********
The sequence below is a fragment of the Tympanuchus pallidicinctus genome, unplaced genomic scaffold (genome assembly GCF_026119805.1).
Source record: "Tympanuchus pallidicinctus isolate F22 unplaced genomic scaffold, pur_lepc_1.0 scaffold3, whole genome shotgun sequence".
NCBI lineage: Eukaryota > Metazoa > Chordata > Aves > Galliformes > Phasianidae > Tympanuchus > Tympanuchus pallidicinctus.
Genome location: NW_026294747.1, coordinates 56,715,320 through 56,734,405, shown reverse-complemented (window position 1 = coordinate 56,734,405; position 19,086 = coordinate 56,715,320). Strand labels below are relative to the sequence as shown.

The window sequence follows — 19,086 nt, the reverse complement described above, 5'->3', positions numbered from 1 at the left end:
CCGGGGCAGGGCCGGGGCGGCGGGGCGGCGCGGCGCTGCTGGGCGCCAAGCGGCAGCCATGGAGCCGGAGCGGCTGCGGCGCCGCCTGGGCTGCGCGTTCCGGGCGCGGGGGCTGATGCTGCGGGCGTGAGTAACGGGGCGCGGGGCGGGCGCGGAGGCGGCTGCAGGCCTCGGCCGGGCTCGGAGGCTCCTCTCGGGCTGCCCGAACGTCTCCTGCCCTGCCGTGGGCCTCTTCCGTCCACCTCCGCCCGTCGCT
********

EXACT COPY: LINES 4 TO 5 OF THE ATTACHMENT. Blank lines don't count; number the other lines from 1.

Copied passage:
Genome location: NW_026294747.1, coordinates 56,715,320 through 56,734,405, shown reverse-complemented (window position 1 = coordinate 56,734,405; position 19,086 = coordinate 56,715,320). Strand labels below are relative to the sequence as shown.

The window sequence follows — 19,086 nt, the reverse complement described above, 5'->3', positions numbered from 1 at the left end: